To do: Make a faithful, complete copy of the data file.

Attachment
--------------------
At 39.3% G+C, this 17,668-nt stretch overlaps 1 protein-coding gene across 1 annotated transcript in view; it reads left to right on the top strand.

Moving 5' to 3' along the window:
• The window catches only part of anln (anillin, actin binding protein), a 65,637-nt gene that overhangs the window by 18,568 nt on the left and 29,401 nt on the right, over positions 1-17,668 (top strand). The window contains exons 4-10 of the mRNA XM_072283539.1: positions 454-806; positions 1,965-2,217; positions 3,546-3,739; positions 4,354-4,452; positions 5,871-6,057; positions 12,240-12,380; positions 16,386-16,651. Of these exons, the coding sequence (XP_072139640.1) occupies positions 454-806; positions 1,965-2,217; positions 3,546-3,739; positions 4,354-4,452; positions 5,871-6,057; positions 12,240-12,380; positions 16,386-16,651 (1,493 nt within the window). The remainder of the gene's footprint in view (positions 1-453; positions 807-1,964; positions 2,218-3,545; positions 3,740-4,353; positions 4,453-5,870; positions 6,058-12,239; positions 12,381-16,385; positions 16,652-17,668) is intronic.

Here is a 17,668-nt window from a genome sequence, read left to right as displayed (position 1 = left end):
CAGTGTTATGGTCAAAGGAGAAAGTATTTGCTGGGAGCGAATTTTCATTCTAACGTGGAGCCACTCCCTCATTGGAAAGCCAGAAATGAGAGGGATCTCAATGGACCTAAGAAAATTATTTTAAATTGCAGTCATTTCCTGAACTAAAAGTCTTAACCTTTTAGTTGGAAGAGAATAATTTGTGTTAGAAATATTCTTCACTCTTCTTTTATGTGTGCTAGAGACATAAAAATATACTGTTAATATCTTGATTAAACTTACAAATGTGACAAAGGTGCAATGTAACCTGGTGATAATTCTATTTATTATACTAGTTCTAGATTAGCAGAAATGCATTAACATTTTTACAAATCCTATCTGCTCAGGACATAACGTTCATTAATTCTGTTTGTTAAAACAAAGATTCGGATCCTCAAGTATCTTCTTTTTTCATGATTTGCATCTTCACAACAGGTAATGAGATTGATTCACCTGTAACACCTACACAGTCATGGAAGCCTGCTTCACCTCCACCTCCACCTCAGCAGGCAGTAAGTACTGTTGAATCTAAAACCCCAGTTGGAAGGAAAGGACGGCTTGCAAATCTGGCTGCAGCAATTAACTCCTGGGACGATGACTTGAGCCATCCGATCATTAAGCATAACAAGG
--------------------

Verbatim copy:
At 39.3% G+C, this 17,668-nt stretch overlaps 1 protein-coding gene across 1 annotated transcript in view; it reads left to right on the top strand.

Moving 5' to 3' along the window:
• The window catches only part of anln (anillin, actin binding protein), a 65,637-nt gene that overhangs the window by 18,568 nt on the left and 29,401 nt on the right, over positions 1-17,668 (top strand). The window contains exons 4-10 of the mRNA XM_072283539.1: positions 454-806; positions 1,965-2,217; positions 3,546-3,739; positions 4,354-4,452; positions 5,871-6,057; positions 12,240-12,380; positions 16,386-16,651. Of these exons, the coding sequence (XP_072139640.1) occupies positions 454-806; positions 1,965-2,217; positions 3,546-3,739; positions 4,354-4,452; positions 5,871-6,057; positions 12,240-12,380; positions 16,386-16,651 (1,493 nt within the window). The remainder of the gene's footprint in view (positions 1-453; positions 807-1,964; positions 2,218-3,545; positions 3,740-4,353; positions 4,453-5,870; positions 6,058-12,239; positions 12,381-16,385; positions 16,652-17,668) is intronic.

Here is a 17,668-nt window from a genome sequence, read left to right as displayed (position 1 = left end):
CAGTGTTATGGTCAAAGGAGAAAGTATTTGCTGGGAGCGAATTTTCATTCTAACGTGGAGCCACTCCCTCATTGGAAAGCCAGAAATGAGAGGGATCTCAATGGACCTAAGAAAATTATTTTAAATTGCAGTCATTTCCTGAACTAAAAGTCTTAACCTTTTAGTTGGAAGAGAATAATTTGTGTTAGAAATATTCTTCACTCTTCTTTTATGTGTGCTAGAGACATAAAAATATACTGTTAATATCTTGATTAAACTTACAAATGTGACAAAGGTGCAATGTAACCTGGTGATAATTCTATTTATTATACTAGTTCTAGATTAGCAGAAATGCATTAACATTTTTACAAATCCTATCTGCTCAGGACATAACGTTCATTAATTCTGTTTGTTAAAACAAAGATTCGGATCCTCAAGTATCTTCTTTTTTCATGATTTGCATCTTCACAACAGGTAATGAGATTGATTCACCTGTAACACCTACACAGTCATGGAAGCCTGCTTCACCTCCACCTCCACCTCAGCAGGCAGTAAGTACTGTTGAATCTAAAACCCCAGTTGGAAGGAAAGGACGGCTTGCAAATCTGGCTGCAGCAATTAACTCCTGGGACGATGACTTGAGCCATCCGATCATTAAGCATAACAAGG